Standard Schnauzer Puppies
Information, Behavior and Training
Smart and loyal, Standard Schnauzer puppies bloom into robust, squarely built dogs of just the right size.
Their neither big nor small stature, along with their easy-to-care-for coat blessed with minimal odor, makes them quite appealing fellows and close to being the "ideal" dog that everybody desires.
If you are looking for a handsome, energetic and, sometimes, mischievous dog, don't look any further; you're at the right place!
Whether you are thinking about buying a puppy or adopting an adult dog and want to know if this is the right breed for you or just want to learn more about this breed, I hope this article will help you find the answers to your questions.
Also known as Mittelschnauzer or, simply, Schnauzer, this aristocratic looking dog originates from the Wurttemberg region of Germany. It's not clear when the breed originated but dogs similar to the Standard Schnauzer existed in the Middle Ages. His presence among cattle and sheep farms is believed to date back to the fifteenth century.
Some specimens of this breed have also appeared in paintings by such Renaissance museum-caliber artists as Rembrandt and Albrecht Durer.
As a very versatile dog, the Standard Schnauzer engaged in a variety of tasks, including guarding cattle from wild animals and hunting vermin in stables and barns. They were also a common sight at the local markets where they were used to guard unattended produce carts while farmers rested. During World War I, Schnauzers were used to aid Red Cross workers and made honorable police dogs.
The distinctive texture and coat color of this breed is attributed to crosses made with the German Pinscher and Black German Poodle. Some Standard Schnauzers were then crossed with several other breeds, giving life to the Miniature Schnauzer, and then, later, the Giant Schnauzer.
The breed was introduced to the United States in the early 1900s and recognize by the American Kennel Club in 1904. It was categorized under the working group.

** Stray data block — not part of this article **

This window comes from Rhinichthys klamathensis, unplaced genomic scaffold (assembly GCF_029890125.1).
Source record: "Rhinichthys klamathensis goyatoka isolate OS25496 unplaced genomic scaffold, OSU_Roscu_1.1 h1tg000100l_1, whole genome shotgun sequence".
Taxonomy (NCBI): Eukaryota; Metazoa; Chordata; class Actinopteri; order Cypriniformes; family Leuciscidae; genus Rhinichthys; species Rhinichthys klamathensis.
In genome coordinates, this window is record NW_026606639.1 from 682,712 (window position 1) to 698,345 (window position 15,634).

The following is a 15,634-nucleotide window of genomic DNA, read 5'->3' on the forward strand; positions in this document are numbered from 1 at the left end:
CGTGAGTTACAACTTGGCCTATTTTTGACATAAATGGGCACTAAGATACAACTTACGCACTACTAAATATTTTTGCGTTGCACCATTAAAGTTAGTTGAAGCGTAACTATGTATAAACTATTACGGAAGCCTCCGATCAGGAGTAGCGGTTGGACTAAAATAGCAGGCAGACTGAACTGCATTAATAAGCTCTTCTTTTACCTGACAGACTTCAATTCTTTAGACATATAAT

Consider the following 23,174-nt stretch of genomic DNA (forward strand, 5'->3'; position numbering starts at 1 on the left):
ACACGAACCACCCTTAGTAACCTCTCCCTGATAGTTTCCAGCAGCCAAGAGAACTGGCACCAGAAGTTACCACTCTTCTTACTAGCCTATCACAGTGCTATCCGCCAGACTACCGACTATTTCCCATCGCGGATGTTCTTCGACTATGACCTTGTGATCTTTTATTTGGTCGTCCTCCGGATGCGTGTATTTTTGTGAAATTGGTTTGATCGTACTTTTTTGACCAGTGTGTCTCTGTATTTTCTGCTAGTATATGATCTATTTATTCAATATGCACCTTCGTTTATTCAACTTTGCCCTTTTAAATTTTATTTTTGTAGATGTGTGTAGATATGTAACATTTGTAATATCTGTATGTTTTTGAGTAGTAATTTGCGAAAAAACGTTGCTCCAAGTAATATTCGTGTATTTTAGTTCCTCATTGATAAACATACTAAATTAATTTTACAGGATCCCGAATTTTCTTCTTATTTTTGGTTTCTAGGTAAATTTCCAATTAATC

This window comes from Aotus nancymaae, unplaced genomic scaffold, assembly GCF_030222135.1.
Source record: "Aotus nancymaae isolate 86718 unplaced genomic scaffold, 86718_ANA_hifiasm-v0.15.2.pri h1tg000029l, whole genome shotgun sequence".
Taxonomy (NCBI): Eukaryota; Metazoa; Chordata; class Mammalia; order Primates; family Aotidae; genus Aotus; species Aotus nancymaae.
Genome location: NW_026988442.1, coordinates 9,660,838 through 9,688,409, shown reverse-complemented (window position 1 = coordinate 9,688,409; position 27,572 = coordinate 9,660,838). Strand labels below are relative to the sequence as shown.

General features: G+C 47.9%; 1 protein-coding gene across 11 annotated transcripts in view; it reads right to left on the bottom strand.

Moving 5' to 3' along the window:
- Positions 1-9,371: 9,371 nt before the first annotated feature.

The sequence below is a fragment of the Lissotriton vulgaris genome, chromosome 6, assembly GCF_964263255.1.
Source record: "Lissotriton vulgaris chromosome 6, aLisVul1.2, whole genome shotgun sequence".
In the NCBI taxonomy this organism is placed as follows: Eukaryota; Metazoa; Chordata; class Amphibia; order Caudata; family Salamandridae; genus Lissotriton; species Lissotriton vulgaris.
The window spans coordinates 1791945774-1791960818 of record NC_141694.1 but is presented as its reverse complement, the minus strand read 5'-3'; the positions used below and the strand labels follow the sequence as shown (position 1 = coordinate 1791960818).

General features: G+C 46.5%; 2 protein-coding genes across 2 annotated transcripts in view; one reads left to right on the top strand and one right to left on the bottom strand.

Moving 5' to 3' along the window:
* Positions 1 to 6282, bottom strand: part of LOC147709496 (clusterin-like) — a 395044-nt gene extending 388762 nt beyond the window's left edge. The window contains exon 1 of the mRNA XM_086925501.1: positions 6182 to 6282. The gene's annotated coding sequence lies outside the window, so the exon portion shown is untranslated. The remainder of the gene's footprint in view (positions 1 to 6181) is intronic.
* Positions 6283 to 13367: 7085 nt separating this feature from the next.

"Schnauzer" is the German word for moustache. This breed is easily distinguished courtesy of its long facial hair, arched eyebrows and salt and pepper coat. Schnauzers commonly come in three different sizes: miniature, standard and giant.
This sturdily-built dog boasts a square, compact body with a strong, arched neck that blends smoothly into the shoulders. The back is strong, straight and quite firm. The medium chest features well-sprung ribs. The tail is carried erect and is typically docked no shorter than 1 inch or longer than 2 inches.
The Standard Schnauzer's forelegs are typically straight, vertical and set moderately apart. The hindquarters boast strong muscles and well-bent stifles. The feet are compact, with tough pads and black nails.
The overall expression in this breed is alert, courtesy of its spirited dark brown eyes. The ears are set high and carried erect when cropped. The nose is large and black in color. The strong, white teeth meet into a scissor bite.
The distinctive coat in the Standard Schnauzer dog breed is double with a hard and wiry top coat and a soft undercoat. The coat is typically trimmed around the ears, head and neck, with hairs around the eyes and muzzle kept long to give the breed's face its typical outline. Accepted coat colors are salt and pepper or pure black as seen in the black Standard Schnauzer.
|Male||18 to 20 inches||35 to 50 pounds|
|Female||17 to 19 inches||30 to 45 pounds|
Standard Schnauzer puppies come in a variety of temperaments; indeed, a batch of puppies may boast the best of both worlds and the many shades in between. Some specimens may be serious, bold and vigorous, while others can be much more mellow and sweet-natured.
With a past as guardians, these dogs make natural watchdogs eager to alert their owners about anything unusual. Aloof by nature, Standard Schnauzer puppies require loads of early socialization so they can learn how to properly discriminate between friend and foe.
Schnauzers are very territorial and protective. And while they are not one of the more aggressive breeds, they will fight to protect what they consider to be theirs. That can include objects, an area and, even, people.